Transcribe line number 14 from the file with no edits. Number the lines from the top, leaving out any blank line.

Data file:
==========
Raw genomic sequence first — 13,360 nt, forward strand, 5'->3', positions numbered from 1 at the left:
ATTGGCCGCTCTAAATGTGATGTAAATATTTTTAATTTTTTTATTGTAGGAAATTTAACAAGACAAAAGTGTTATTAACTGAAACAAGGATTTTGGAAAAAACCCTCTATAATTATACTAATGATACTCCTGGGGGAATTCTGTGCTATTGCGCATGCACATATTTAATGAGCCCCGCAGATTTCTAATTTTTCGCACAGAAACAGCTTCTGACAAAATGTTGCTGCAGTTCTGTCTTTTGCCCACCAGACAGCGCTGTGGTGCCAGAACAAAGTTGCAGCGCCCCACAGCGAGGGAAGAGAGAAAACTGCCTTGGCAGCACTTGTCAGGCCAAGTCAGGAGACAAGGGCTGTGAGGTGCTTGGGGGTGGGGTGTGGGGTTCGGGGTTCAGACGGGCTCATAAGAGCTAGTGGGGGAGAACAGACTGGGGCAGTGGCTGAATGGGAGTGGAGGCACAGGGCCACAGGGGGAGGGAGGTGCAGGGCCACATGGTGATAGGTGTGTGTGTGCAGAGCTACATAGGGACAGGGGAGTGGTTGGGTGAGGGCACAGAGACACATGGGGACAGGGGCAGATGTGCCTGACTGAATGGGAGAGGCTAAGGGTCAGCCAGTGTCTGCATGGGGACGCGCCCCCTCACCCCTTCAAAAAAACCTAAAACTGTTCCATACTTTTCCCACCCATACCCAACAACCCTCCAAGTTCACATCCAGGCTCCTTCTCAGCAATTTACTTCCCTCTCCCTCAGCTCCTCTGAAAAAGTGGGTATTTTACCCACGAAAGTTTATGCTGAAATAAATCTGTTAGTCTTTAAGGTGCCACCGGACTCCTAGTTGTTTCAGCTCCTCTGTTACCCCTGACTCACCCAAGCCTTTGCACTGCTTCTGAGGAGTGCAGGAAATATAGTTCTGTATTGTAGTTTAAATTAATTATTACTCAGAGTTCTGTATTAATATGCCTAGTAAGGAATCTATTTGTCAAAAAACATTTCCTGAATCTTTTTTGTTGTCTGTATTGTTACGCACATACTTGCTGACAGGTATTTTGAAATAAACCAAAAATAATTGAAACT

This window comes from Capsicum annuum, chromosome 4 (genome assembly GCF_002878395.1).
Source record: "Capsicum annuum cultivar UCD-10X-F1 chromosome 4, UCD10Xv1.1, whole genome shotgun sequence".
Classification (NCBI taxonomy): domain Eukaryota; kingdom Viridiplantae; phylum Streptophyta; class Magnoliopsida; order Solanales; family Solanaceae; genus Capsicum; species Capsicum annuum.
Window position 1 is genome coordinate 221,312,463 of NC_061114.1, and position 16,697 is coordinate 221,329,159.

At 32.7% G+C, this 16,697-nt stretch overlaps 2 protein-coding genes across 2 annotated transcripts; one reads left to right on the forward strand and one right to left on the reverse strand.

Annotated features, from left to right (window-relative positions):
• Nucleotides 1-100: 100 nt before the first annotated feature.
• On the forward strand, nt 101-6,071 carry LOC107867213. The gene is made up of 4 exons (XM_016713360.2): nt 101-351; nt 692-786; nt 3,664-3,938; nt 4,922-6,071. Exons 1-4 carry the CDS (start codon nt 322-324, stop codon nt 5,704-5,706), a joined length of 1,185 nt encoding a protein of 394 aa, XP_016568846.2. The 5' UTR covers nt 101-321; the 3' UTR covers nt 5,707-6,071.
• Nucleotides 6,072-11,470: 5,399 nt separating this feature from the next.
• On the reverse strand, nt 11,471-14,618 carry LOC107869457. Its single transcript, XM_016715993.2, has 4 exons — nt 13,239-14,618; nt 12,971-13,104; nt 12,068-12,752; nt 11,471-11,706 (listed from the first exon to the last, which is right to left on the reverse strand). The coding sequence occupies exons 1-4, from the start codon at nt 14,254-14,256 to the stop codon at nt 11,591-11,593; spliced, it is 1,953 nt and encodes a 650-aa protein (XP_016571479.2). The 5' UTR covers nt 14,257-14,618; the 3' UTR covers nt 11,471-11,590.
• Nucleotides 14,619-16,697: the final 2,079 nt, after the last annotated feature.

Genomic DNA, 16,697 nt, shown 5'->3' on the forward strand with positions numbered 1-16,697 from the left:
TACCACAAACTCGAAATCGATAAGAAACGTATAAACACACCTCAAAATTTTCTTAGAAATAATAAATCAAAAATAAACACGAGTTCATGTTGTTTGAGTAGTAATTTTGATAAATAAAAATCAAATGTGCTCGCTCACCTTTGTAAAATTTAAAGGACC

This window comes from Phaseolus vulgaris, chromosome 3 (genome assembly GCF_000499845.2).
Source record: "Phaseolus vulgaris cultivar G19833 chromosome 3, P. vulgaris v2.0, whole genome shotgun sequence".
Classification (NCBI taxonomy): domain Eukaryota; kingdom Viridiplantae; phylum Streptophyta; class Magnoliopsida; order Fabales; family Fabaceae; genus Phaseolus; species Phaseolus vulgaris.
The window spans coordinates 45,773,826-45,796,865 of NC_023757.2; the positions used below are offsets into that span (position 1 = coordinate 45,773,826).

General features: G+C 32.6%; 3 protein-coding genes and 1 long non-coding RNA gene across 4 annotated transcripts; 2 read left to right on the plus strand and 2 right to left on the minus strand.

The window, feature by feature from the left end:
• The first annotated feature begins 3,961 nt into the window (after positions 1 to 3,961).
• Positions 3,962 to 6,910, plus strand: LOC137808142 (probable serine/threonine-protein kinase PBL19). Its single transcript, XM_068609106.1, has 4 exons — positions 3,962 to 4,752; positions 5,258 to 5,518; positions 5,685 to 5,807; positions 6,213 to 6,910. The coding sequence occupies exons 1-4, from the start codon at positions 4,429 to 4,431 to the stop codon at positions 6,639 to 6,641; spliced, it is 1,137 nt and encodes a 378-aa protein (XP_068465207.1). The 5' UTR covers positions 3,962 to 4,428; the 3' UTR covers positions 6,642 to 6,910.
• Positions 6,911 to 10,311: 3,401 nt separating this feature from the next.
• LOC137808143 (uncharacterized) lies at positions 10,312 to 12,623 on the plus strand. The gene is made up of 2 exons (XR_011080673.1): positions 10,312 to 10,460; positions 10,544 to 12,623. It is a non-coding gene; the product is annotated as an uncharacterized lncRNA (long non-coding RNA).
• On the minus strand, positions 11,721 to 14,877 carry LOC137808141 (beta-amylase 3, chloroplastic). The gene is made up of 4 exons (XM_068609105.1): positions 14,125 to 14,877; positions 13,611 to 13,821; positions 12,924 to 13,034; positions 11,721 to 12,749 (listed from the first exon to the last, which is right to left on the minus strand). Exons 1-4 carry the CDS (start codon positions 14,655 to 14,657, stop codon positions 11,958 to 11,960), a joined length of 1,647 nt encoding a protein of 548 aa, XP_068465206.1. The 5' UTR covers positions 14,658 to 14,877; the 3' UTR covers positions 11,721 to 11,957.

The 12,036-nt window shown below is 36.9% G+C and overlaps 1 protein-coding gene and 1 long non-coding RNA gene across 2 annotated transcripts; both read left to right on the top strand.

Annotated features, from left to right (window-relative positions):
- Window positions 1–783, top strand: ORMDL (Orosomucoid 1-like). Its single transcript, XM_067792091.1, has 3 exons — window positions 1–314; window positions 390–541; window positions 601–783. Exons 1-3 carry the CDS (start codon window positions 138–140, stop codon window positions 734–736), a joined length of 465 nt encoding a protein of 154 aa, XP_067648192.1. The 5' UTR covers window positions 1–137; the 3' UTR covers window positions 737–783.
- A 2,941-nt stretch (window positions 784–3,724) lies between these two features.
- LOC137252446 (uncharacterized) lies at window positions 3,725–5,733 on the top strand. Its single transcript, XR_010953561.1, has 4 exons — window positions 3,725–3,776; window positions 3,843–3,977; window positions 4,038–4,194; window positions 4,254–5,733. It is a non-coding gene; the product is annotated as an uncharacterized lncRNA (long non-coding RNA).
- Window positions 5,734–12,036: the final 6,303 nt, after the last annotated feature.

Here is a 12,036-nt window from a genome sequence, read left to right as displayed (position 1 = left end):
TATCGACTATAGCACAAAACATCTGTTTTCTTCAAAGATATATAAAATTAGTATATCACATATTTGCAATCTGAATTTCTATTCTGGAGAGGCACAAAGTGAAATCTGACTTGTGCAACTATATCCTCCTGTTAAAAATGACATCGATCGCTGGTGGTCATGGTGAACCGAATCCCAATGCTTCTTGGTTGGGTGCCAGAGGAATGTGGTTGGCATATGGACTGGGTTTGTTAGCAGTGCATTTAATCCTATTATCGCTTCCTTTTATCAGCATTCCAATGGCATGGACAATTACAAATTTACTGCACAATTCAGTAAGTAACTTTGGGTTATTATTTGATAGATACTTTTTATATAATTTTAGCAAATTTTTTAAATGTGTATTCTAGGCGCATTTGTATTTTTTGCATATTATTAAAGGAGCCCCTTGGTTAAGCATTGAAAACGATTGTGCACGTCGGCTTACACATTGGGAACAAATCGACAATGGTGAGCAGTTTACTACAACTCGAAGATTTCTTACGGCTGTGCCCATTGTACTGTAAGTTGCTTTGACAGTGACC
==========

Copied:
Genomic DNA, 16,697 nt, shown 5'->3' on the forward strand with positions numbered 1-16,697 from the left: